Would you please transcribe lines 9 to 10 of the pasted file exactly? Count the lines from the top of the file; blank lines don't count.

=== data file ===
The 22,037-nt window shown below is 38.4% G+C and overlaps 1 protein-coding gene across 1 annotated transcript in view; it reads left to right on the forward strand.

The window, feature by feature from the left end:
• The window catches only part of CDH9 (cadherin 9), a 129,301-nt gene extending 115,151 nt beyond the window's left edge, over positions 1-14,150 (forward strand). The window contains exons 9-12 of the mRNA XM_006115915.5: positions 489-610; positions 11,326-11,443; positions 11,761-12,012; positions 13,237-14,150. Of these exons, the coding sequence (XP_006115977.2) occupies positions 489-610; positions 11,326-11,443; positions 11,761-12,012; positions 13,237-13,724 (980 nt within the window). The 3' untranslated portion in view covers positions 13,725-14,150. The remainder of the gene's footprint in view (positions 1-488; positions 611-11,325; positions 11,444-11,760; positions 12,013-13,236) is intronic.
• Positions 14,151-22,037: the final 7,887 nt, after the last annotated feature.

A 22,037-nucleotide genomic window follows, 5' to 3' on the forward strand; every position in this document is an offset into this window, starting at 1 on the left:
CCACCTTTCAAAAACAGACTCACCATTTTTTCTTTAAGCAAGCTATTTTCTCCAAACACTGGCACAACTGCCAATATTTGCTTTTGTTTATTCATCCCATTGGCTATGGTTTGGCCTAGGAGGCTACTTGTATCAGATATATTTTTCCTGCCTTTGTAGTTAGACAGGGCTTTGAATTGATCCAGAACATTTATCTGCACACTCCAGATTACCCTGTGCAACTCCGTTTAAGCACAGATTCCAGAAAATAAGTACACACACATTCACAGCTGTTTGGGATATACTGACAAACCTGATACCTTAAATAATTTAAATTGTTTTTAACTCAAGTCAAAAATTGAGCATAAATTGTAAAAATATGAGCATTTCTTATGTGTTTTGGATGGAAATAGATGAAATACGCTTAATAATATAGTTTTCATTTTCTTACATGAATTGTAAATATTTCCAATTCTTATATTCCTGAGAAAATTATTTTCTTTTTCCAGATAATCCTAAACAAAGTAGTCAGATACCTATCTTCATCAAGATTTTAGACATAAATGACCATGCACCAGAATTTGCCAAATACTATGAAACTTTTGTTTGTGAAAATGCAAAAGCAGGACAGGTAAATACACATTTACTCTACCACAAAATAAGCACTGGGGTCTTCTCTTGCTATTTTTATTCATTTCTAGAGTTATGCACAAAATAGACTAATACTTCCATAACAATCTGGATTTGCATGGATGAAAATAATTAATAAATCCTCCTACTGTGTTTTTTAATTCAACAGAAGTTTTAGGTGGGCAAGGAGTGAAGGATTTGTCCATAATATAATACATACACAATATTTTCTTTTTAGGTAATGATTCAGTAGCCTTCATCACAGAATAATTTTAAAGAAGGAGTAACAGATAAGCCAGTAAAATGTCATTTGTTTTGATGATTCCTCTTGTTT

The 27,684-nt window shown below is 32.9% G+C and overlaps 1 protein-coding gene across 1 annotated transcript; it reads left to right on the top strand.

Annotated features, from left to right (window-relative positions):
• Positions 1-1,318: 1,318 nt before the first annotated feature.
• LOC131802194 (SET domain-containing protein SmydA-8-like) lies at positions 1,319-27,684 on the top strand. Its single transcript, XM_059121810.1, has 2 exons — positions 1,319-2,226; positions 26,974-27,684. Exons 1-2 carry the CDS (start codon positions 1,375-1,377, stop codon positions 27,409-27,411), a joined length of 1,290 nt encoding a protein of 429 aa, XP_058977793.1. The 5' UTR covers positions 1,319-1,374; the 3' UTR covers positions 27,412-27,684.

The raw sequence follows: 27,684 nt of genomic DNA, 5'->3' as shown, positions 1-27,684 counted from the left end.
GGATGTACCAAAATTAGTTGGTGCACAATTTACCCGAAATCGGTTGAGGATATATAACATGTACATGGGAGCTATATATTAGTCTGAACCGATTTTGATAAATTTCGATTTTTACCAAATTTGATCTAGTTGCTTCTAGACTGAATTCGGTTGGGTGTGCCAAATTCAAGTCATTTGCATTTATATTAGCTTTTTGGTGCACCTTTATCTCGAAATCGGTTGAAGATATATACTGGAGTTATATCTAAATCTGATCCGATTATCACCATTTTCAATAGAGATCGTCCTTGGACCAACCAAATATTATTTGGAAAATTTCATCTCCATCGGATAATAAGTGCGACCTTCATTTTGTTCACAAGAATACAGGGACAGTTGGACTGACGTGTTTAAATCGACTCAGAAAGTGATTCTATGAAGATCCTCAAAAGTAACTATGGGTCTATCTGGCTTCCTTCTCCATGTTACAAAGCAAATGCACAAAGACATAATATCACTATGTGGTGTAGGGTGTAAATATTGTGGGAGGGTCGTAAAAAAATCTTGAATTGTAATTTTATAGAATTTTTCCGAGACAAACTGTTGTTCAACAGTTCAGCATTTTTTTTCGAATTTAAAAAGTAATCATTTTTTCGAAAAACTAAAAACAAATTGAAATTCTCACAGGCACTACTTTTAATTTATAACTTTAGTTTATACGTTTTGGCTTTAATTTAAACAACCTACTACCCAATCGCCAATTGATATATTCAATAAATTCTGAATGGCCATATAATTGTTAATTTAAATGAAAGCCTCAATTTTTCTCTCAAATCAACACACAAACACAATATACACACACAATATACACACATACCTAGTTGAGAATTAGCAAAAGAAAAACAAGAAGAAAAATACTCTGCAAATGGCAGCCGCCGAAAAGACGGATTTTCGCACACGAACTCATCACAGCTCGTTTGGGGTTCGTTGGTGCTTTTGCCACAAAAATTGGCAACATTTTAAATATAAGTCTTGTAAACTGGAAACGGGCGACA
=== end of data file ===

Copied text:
• Positions 1-1,318: 1,318 nt before the first annotated feature.
• LOC131802194 (SET domain-containing protein SmydA-8-like) lies at positions 1,319-27,684 on the top strand. Its single transcript, XM_059121810.1, has 2 exons — positions 1,319-2,226; positions 26,974-27,684. Exons 1-2 carry the CDS (start codon positions 1,375-1,377, stop codon positions 27,409-27,411), a joined length of 1,290 nt encoding a protein of 429 aa, XP_058977793.1. The 5' UTR covers positions 1,319-1,374; the 3' UTR covers positions 27,412-27,684.